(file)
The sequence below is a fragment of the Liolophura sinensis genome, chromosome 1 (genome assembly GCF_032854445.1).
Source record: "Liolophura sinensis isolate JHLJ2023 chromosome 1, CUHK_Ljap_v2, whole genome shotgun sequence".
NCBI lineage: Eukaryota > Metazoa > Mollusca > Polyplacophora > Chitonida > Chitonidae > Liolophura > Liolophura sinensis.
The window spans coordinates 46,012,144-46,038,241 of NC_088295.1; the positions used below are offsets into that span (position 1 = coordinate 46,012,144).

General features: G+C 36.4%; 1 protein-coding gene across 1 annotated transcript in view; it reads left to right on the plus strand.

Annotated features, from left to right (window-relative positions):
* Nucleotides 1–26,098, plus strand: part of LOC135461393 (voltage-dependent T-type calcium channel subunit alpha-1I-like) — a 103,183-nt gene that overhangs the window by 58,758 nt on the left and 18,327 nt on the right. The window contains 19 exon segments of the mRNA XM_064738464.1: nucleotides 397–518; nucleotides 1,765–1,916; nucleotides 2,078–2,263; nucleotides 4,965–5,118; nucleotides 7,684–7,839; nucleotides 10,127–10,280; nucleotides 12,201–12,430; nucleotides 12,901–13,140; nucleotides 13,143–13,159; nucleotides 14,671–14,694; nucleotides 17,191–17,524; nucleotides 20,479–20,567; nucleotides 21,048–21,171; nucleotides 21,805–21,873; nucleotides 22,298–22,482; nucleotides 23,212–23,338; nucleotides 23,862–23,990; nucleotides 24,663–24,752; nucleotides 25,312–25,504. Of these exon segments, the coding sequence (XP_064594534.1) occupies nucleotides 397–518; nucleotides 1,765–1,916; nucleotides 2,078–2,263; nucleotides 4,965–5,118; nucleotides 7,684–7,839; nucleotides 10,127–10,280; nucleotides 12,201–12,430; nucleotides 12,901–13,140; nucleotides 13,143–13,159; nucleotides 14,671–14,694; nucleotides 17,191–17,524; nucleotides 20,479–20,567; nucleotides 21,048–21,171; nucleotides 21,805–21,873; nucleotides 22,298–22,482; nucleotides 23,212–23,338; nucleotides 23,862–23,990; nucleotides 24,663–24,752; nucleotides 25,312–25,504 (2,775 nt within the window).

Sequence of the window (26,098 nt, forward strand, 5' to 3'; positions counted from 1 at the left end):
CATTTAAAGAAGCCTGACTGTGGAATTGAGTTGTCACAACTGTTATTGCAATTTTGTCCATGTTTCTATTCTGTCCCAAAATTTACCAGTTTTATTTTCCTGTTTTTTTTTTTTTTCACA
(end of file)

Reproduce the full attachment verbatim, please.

The sequence below is a fragment of the Liolophura sinensis genome, chromosome 1 (genome assembly GCF_032854445.1).
Source record: "Liolophura sinensis isolate JHLJ2023 chromosome 1, CUHK_Ljap_v2, whole genome shotgun sequence".
NCBI lineage: Eukaryota > Metazoa > Mollusca > Polyplacophora > Chitonida > Chitonidae > Liolophura > Liolophura sinensis.
The window spans coordinates 46,012,144-46,038,241 of NC_088295.1; the positions used below are offsets into that span (position 1 = coordinate 46,012,144).

General features: G+C 36.4%; 1 protein-coding gene across 1 annotated transcript in view; it reads left to right on the plus strand.

Annotated features, from left to right (window-relative positions):
* Nucleotides 1–26,098, plus strand: part of LOC135461393 (voltage-dependent T-type calcium channel subunit alpha-1I-like) — a 103,183-nt gene that overhangs the window by 58,758 nt on the left and 18,327 nt on the right. The window contains 19 exon segments of the mRNA XM_064738464.1: nucleotides 397–518; nucleotides 1,765–1,916; nucleotides 2,078–2,263; nucleotides 4,965–5,118; nucleotides 7,684–7,839; nucleotides 10,127–10,280; nucleotides 12,201–12,430; nucleotides 12,901–13,140; nucleotides 13,143–13,159; nucleotides 14,671–14,694; nucleotides 17,191–17,524; nucleotides 20,479–20,567; nucleotides 21,048–21,171; nucleotides 21,805–21,873; nucleotides 22,298–22,482; nucleotides 23,212–23,338; nucleotides 23,862–23,990; nucleotides 24,663–24,752; nucleotides 25,312–25,504. Of these exon segments, the coding sequence (XP_064594534.1) occupies nucleotides 397–518; nucleotides 1,765–1,916; nucleotides 2,078–2,263; nucleotides 4,965–5,118; nucleotides 7,684–7,839; nucleotides 10,127–10,280; nucleotides 12,201–12,430; nucleotides 12,901–13,140; nucleotides 13,143–13,159; nucleotides 14,671–14,694; nucleotides 17,191–17,524; nucleotides 20,479–20,567; nucleotides 21,048–21,171; nucleotides 21,805–21,873; nucleotides 22,298–22,482; nucleotides 23,212–23,338; nucleotides 23,862–23,990; nucleotides 24,663–24,752; nucleotides 25,312–25,504 (2,775 nt within the window).

Sequence of the window (26,098 nt, forward strand, 5' to 3'; positions counted from 1 at the left end):
CATTTAAAGAAGCCTGACTGTGGAATTGAGTTGTCACAACTGTTATTGCAATTTTGTCCATGTTTCTATTCTGTCCCAAAATTTACCAGTTTTATTTTCCTGTTTTTTTTTTTTTTCACA